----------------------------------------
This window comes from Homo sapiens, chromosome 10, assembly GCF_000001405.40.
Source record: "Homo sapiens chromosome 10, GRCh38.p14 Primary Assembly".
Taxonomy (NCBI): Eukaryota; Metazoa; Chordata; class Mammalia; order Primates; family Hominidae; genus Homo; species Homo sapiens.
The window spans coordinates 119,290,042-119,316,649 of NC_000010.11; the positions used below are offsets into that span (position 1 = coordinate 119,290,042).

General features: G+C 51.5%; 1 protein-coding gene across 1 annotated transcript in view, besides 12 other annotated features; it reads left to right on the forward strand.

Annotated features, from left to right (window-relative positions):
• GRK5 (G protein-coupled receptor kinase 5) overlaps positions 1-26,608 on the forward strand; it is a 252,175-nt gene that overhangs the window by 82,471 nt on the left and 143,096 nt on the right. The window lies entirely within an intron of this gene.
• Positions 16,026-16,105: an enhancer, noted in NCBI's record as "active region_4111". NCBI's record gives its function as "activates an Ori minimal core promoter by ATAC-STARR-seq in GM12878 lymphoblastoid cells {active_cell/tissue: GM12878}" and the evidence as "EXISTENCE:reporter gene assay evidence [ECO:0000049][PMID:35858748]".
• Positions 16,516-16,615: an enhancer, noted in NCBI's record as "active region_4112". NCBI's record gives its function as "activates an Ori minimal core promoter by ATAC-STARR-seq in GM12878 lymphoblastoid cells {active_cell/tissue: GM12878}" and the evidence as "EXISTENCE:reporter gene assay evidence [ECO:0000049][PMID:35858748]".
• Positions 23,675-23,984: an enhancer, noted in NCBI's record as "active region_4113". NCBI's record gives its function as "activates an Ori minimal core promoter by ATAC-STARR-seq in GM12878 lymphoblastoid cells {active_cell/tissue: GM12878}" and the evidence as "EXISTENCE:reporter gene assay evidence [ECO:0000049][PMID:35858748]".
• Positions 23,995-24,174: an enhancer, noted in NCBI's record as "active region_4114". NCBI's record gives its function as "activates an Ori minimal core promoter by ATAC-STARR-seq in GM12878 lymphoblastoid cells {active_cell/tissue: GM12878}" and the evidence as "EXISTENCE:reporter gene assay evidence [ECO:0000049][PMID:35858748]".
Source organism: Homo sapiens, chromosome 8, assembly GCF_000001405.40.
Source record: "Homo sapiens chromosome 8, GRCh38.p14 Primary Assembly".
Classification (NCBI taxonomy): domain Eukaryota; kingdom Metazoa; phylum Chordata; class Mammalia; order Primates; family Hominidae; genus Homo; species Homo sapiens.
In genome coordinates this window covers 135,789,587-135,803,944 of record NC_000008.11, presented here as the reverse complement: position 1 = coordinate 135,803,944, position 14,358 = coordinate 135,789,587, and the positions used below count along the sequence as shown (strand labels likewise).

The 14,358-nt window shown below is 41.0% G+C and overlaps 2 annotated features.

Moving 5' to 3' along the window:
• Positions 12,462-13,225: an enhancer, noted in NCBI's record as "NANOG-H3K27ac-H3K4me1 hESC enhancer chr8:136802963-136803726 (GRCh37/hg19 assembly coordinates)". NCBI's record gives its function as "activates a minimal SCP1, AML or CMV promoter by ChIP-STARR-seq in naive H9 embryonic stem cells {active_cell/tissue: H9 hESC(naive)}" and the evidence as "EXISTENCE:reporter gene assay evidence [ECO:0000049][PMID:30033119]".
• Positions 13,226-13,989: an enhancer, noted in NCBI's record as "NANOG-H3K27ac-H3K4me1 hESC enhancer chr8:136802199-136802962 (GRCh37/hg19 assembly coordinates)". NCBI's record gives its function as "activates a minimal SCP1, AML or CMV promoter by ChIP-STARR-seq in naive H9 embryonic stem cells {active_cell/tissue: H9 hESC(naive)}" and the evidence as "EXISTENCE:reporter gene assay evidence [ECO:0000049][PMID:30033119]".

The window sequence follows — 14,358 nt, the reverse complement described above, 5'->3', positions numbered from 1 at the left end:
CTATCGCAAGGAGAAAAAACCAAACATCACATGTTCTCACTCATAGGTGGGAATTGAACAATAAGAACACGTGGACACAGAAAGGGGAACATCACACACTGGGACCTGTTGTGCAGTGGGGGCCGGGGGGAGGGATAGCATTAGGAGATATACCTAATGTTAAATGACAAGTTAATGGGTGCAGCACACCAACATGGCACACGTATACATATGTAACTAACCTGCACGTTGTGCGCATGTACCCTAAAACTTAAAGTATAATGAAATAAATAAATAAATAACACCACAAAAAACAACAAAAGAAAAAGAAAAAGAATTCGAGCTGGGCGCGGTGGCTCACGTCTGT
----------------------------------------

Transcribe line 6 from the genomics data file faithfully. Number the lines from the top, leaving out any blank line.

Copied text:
Annotated features, from left to right (window-relative positions):